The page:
Aussie women: the solar power pioneers
Sun Source was Australia’s first solar panel retailer, started by a hippy woman nearly 50 years ago. Kassia Klinger uncovers the story.
Many will know about Sun Cable’s recent plan to capture and export the Northern Territory’s abundant sunshine to the small island state of Singapore, via an undersea cable thousands of kilometres long. Perhaps not as many know about the similarly trailblazing story of Sun Source in the 1980s, which began deep in a valley above Nimbin in northern NSW, when its owner set up solar panels on her chook shed because not enough sun was hitting her cottage.
Women’s contributions are often forgotten, especially when it comes to finance and technology. In 1970s Australia, women played pivotal roles introducing solar power to our home roofs. In the 1980s, they were early adopters of permaculture, ethical investing and even sending emails. Now, at another time of great social, technological, economic, geo-political and environmental change, women are rising, and demanding their voices be heard.
In 2020, before just about every news story turned to the pandemic, there was dramatic growth in solar power installations in Australia—both household and large-scale photovoltaic (PV) systems—as well as wind power. After a slow start, many more energy-storage projects are now planned and rolling out to assist our transition from fossil fuels.
Fake news, conspiracy theories and polarising political propaganda in recent years made it hard to remember that renewable energy technologies, and the industry it spawned, started with scientists slogging away, often in university labs.
Long before green energy became a booming industry, hippies living on communities in far-north New South Wales were experimenting with various forms of alternative power. One of those was Caroline Le Couteur: hippy, former economics student, feminist and a woman way ahead of her time. The early 1970s saw Le Couteur, who was a recent university graduate in the Australian Capital Territory, move to dairy-farming land on rich, red volcanic soils near Nimbin, in the lush hinterland of the state’s far north coast. The dairy industry was in free-fall.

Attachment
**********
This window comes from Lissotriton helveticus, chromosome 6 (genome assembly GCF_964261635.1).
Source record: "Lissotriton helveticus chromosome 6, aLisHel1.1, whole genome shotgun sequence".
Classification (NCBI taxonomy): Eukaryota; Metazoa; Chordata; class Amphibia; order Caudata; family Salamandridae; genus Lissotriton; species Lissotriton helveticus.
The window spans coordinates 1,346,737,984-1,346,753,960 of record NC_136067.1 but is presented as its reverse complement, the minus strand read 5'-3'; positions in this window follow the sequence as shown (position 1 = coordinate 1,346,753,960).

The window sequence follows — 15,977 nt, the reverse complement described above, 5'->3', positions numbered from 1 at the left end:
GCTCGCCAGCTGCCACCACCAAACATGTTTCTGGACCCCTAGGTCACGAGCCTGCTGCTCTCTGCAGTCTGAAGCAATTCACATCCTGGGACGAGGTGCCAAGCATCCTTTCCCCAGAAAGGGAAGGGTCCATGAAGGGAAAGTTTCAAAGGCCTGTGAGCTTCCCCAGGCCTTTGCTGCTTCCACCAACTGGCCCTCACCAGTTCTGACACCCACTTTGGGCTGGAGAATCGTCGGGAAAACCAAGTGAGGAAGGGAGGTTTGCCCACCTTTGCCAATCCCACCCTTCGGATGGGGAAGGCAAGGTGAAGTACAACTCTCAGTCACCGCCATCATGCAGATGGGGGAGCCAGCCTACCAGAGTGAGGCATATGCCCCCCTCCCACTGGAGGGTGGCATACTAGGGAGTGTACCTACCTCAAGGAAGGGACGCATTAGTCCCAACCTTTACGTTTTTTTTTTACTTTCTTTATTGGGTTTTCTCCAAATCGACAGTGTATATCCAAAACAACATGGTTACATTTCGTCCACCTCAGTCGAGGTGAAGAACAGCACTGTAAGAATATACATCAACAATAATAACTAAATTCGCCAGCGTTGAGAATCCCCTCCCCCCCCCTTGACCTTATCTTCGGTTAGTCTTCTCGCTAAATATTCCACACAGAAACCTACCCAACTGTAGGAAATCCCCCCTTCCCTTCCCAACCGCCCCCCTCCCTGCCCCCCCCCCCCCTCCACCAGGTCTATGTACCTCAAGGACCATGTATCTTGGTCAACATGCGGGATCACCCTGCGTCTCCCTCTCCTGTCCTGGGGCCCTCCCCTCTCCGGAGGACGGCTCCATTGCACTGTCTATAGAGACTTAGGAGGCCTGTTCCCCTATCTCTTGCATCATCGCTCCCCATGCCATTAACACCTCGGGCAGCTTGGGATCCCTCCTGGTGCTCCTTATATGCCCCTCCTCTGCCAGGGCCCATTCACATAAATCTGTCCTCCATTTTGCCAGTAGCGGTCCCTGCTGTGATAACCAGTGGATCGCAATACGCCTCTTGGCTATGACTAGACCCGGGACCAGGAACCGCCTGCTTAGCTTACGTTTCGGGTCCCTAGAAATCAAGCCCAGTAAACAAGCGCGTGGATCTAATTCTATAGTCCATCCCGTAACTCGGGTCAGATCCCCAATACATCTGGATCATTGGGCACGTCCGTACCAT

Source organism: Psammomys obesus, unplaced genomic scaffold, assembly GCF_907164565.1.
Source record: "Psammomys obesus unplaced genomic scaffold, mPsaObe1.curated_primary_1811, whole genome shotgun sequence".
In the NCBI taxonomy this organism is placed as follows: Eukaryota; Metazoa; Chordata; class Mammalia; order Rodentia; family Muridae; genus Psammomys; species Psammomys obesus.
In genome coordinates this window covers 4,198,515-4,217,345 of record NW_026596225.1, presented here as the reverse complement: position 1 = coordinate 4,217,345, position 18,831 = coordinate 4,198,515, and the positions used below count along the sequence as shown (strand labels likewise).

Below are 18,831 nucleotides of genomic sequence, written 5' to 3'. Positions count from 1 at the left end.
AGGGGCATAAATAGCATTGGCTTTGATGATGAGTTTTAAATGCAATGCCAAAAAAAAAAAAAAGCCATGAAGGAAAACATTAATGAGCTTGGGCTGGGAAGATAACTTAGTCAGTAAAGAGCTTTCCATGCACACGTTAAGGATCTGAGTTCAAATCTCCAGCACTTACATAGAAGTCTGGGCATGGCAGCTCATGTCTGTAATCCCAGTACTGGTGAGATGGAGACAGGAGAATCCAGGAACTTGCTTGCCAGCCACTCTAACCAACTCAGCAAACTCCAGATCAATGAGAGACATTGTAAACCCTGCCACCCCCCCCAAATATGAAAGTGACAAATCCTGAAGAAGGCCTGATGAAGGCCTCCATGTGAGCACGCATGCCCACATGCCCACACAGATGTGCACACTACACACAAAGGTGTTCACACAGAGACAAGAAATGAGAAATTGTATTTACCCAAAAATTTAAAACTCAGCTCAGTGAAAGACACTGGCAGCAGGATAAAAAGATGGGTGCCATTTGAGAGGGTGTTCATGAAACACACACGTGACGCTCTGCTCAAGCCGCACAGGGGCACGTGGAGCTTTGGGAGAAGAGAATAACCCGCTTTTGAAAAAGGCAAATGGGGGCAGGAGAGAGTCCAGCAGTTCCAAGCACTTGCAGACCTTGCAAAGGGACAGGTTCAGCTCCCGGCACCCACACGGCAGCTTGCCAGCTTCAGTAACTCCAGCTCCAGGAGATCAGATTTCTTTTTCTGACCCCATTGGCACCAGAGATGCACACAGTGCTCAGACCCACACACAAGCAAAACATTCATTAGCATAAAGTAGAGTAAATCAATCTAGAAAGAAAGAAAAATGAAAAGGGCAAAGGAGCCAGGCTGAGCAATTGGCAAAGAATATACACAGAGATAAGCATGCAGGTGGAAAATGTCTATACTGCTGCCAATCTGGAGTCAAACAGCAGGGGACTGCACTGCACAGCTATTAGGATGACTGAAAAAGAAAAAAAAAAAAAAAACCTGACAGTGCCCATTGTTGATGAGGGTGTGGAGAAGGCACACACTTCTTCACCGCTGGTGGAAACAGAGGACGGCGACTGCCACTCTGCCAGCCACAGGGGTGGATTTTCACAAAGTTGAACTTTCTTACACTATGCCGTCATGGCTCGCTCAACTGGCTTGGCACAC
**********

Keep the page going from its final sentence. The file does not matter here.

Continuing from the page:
Overseas, a massive counter-culture movement was taking place, with festivals like Woodstock making it mainstream. Woodstock was held in 1969, just one month after the Apollo 11 mission, where humans walked on the moon for the first time. Solar
panels were used by NASA on that expedition, and soon, PVs started to be installed back on our home planet. Nimbin’s Aquarius Festival happened in 1973, four years after Woodstock and 50 years ago this May.
After Aquarius, Le Couteur fought to save pristine remnant sub-tropical rainforests from logging, and helped start an alternative lifestyle community called Tuntable Falls, where she and two other members were the first to introduce solar panels. PVs were installed on the main community building as well as cottages and other homes on the shared land, and later sold to homeowners living in the scenic area now known as the Rainbow Region. Those three Tuntable Falls members were probably the first in the state, possibly even Australia, to retail solar panels. And where did they get the stock? It was surplus or rejects from NASA’s lunar missions.
At the time, the women’s liberation movement was super-charged by the introduction of the contraceptive “Pill”, later blamed for the dramatic loosening of sexual attitudes and behaviours. Widespread frustration about women’s oppression was showing up in music, literature and on the streets, with songs like the 1972 global hit and feminist anthem, “I Am Woman” by Australian singer-songwriter Helen Reddy. Those of a certain age will now be humming “hear me roar, in numbers too big to ignore”.